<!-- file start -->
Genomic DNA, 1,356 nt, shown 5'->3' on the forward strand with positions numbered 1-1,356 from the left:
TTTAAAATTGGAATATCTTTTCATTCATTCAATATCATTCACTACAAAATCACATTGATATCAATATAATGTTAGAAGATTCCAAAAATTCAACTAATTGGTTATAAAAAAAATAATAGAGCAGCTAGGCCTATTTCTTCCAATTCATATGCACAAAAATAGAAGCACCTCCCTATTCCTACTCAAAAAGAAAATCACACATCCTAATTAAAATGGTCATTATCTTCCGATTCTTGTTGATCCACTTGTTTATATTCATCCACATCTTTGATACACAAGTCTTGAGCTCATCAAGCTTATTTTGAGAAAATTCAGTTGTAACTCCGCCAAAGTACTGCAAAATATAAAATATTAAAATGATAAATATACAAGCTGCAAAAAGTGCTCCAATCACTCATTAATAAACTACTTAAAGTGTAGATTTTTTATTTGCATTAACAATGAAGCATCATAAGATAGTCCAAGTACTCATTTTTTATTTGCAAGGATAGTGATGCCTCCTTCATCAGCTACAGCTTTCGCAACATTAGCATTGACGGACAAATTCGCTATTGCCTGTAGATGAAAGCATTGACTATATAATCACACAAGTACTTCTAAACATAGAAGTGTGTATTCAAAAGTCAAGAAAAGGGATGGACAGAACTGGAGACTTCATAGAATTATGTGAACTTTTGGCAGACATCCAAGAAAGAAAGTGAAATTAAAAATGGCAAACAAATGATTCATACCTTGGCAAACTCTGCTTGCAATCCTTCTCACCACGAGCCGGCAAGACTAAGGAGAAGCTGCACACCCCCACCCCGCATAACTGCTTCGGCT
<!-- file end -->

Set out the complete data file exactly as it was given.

Genomic DNA, 1,356 nt, shown 5'->3' on the forward strand with positions numbered 1-1,356 from the left:
TTTAAAATTGGAATATCTTTTCATTCATTCAATATCATTCACTACAAAATCACATTGATATCAATATAATGTTAGAAGATTCCAAAAATTCAACTAATTGGTTATAAAAAAAATAATAGAGCAGCTAGGCCTATTTCTTCCAATTCATATGCACAAAAATAGAAGCACCTCCCTATTCCTACTCAAAAAGAAAATCACACATCCTAATTAAAATGGTCATTATCTTCCGATTCTTGTTGATCCACTTGTTTATATTCATCCACATCTTTGATACACAAGTCTTGAGCTCATCAAGCTTATTTTGAGAAAATTCAGTTGTAACTCCGCCAAAGTACTGCAAAATATAAAATATTAAAATGATAAATATACAAGCTGCAAAAAGTGCTCCAATCACTCATTAATAAACTACTTAAAGTGTAGATTTTTTATTTGCATTAACAATGAAGCATCATAAGATAGTCCAAGTACTCATTTTTTATTTGCAAGGATAGTGATGCCTCCTTCATCAGCTACAGCTTTCGCAACATTAGCATTGACGGACAAATTCGCTATTGCCTGTAGATGAAAGCATTGACTATATAATCACACAAGTACTTCTAAACATAGAAGTGTGTATTCAAAAGTCAAGAAAAGGGATGGACAGAACTGGAGACTTCATAGAATTATGTGAACTTTTGGCAGACATCCAAGAAAGAAAGTGAAATTAAAAATGGCAAACAAATGATTCATACCTTGGCAAACTCTGCTTGCAATCCTTCTCACCACGAGCCGGCAAGACTAAGGAGAAGCTGCACACCCCCACCCCGCATAACTGCTTCGGCT